Stop Being Taken Advantage Of: Know Your Rights

By popular demand, here's a little follow up to my previous post, Are You Feeling Taken Advantage Of?, which describes basic concepts and skills of assertiveness.

As described before, assertiveness means standing up for your rights and not being taken advantage of. 

Many people, especially women, have difficulty with assertiveness for fear of seeming aggressive or "bitchy", thereby worrying about displeasing others and not being liked.  But how is being assertive different from being aggressive?

Aggressive behavior is typically punishing, hostile, blaming, and demanding. It can involve threats, name-calling, and even actual physical contact. It can also involve sarcasm, catty comments, gossip and "slips of the tongue."  

Being aggressive means standing up for yourself in ways that violate the rights of others. On the other hand, being assertive means communicating clearly, respecting your own rights and feelings and the rights and feelings of others.

The first step to developing assertiveness is knowing your rights.  This will make it easier to stand up for them.  Often we have difficulty standing up for ourselves because we don't know if we have the right to.  

Here is a list of basic rights to consider when standing up for yourself:

  • The right to be treated with respect.
  • The right to say no without feeling guilty.
  • The right to experience your feelings.
  • The right to take time to slow down and think.
  • The right to change your mind.
  • The right to ask for what you want/need.
  • The right to ask for information.
  • The right to make mistakes.
  • The right to say, “I don’t know.”
  • The right to be listened to and taken seriously.
  • The right to set your own priorities.

If we know and can remind ourselves of these rights, we can then formulate responses to difficult and stressful situations that require assertiveness.  For more tips on assertiveness, feel free to check out again my previous post.

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Great Expectations and What's Love Got To Do With It




Romantic relationships are one of the most frequently discussed concerns in counseling.  Lots of people would agree that it is at least as hard to maintain a relationship as it is finding that special someone. 

What constitutes a healthy relationship?  Mutual respect, trust, and support are basic building blocks.  Honesty and safety, both physical and emotional, must be a given, not a privilege to be earned.  Open communication and willingness to negotiate keep relationships steady.  In addition, we all deserve to be respected by our partner as a unique individual, while acknowledging that we can make conscious choices to mutually make positive changes in our behaviors and attitudes towards our partner.

There are clear warning signs that a relationship is in trouble and that something fundamental needs to change.  Possessiveness and controlling behaviors, as well as threats or use of violence are obviously huge red flags.  Less easy to detect are unfair and unrealistic expectations that may slowly seep into a relationship once the initial romance wears off.  These expectations can be of your partner, yourself, or the relationship as a whole.  Some examples of common unrealistic expectations in relationships are:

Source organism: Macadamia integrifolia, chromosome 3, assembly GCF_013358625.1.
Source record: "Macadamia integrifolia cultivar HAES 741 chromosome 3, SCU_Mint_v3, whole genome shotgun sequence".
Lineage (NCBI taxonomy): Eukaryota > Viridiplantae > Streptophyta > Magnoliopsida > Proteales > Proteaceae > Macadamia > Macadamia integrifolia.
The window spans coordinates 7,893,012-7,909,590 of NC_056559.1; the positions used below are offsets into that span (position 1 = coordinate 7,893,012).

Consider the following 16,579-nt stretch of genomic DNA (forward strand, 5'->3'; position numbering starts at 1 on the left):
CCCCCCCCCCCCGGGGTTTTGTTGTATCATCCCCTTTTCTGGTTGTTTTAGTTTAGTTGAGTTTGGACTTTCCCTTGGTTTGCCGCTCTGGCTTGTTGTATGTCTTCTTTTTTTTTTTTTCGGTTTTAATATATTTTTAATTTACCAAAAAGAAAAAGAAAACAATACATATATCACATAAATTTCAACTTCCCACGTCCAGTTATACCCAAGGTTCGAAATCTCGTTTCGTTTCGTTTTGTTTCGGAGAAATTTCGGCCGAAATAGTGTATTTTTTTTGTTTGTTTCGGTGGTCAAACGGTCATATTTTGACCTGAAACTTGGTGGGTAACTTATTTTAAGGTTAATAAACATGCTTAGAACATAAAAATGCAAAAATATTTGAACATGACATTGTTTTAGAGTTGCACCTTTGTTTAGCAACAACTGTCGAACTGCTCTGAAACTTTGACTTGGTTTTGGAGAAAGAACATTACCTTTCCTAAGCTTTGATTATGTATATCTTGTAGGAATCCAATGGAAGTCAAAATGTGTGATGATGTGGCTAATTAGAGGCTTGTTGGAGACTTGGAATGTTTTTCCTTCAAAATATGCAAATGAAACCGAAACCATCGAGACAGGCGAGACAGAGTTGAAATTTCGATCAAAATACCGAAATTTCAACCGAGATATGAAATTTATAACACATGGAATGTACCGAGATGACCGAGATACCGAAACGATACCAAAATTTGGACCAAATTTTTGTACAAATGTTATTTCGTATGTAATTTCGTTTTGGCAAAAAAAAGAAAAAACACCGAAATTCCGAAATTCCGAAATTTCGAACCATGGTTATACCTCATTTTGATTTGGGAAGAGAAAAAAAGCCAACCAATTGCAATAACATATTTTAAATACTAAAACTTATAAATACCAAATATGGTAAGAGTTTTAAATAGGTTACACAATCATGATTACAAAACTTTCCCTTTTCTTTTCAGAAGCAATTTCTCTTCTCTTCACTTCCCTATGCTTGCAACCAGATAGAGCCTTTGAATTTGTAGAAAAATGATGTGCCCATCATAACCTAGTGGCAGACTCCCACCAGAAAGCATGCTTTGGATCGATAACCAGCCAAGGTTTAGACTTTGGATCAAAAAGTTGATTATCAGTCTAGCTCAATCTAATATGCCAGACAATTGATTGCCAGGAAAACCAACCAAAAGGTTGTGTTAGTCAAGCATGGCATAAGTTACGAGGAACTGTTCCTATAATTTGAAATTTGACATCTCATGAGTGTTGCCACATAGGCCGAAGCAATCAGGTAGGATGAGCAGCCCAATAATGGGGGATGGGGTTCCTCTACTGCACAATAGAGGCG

• Expecting that he/she will change.
  • Hoping that he/she will never change.
  • Assuming that your partner thinks and reacts as you do.
  • Assuming that your partner knows your wants and needs.
  • Expecting that he/she has the same priorities, goals, and interests as you.
  • Believing that the relationship will fulfill all of your social, intellectual, and personal needs.
  • Giving up other interests, activities, and friends.
  • Seeking improved self-esteem through the relationship.
  • Feeling incomplete without a relationship.
  • Expecting that each new relationship is "the one."
  • Expecting that he/she will never make mistakes.
  • Viewing conflict as a threat to the relationship and to be avoided at all costs.
  • Working hard to get the relationship started, but exerting little effort to keep it going.
  • Trying to be what he/she wants, rather than being yourself.
  • Not understanding that feelings of love and passion change with time, as do your priorities and expectations.

Most people recognize themselves somewhere in these expectations.  Individuals who succeed in relationships are able to recognize and work on unrealistic expectations of oneself and others.

Finally - what many forget is that within a relationship, you also have to be accountable to yourself.  This means that being part of a healthy relationship is taking care of yourself.  This can be deduced from several of the above bullet points.  By being yourself – from the beginning, keeping your own life balanced, and not losing yourself in the relationship, you plant seeds of stability and health within a healthy partnership. 

If you are struggling with finding or maintaining a healthy relationship, talking to a psychologist or other licensed mental health professional can help. I am a Houston psychologist and I work with both couples and individuals.  Call me for a free consultation at 713-364-8328 or visit DrGortner.com for more information on my services.